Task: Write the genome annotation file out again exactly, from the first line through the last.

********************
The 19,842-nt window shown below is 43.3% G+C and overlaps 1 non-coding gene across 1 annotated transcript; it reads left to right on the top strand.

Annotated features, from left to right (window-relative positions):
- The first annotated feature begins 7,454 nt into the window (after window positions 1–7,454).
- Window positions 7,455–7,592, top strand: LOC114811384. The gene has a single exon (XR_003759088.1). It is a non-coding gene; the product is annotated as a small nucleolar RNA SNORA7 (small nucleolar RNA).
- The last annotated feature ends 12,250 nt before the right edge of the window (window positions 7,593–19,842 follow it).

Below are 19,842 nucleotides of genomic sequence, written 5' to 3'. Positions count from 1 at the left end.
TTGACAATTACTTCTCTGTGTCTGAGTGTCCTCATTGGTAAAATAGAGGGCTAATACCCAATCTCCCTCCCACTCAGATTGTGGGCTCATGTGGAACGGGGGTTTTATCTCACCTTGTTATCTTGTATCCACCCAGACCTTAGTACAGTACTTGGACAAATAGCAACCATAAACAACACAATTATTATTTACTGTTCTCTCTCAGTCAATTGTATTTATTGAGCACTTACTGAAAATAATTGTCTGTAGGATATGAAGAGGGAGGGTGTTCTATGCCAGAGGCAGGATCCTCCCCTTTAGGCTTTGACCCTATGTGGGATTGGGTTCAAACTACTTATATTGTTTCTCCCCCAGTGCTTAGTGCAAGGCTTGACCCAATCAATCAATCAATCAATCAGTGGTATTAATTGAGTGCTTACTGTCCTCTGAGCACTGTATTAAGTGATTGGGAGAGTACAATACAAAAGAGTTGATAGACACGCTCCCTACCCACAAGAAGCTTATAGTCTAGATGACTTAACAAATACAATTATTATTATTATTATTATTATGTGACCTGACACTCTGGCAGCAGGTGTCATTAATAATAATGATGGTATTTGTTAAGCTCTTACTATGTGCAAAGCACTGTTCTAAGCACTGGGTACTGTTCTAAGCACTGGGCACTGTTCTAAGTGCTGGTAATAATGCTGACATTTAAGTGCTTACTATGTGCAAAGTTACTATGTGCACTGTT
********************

The 19,842-nt window shown below is 43.3% G+C and overlaps 1 non-coding gene across 1 annotated transcript; it reads left to right on the top strand.

Annotated features, from left to right (window-relative positions):
- The first annotated feature begins 7,454 nt into the window (after window positions 1–7,454).
- Window positions 7,455–7,592, top strand: LOC114811384. The gene has a single exon (XR_003759088.1). It is a non-coding gene; the product is annotated as a small nucleolar RNA SNORA7 (small nucleolar RNA).
- The last annotated feature ends 12,250 nt before the right edge of the window (window positions 7,593–19,842 follow it).

Below are 19,842 nucleotides of genomic sequence, written 5' to 3'. Positions count from 1 at the left end.
TTGACAATTACTTCTCTGTGTCTGAGTGTCCTCATTGGTAAAATAGAGGGCTAATACCCAATCTCCCTCCCACTCAGATTGTGGGCTCATGTGGAACGGGGGTTTTATCTCACCTTGTTATCTTGTATCCACCCAGACCTTAGTACAGTACTTGGACAAATAGCAACCATAAACAACACAATTATTATTTACTGTTCTCTCTCAGTCAATTGTATTTATTGAGCACTTACTGAAAATAATTGTCTGTAGGATATGAAGAGGGAGGGTGTTCTATGCCAGAGGCAGGATCCTCCCCTTTAGGCTTTGACCCTATGTGGGATTGGGTTCAAACTACTTATATTGTTTCTCCCCCAGTGCTTAGTGCAAGGCTTGACCCAATCAATCAATCAATCAATCAGTGGTATTAATTGAGTGCTTACTGTCCTCTGAGCACTGTATTAAGTGATTGGGAGAGTACAATACAAAAGAGTTGATAGACACGCTCCCTACCCACAAGAAGCTTATAGTCTAGATGACTTAACAAATACAATTATTATTATTATTATTATTATGTGACCTGACACTCTGGCAGCAGGTGTCATTAATAATAATGATGGTATTTGTTAAGCTCTTACTATGTGCAAAGCACTGTTCTAAGCACTGGGTACTGTTCTAAGCACTGGGCACTGTTCTAAGTGCTGGTAATAATGCTGACATTTAAGTGCTTACTATGTGCAAAGTTACTATGTGCACTGTT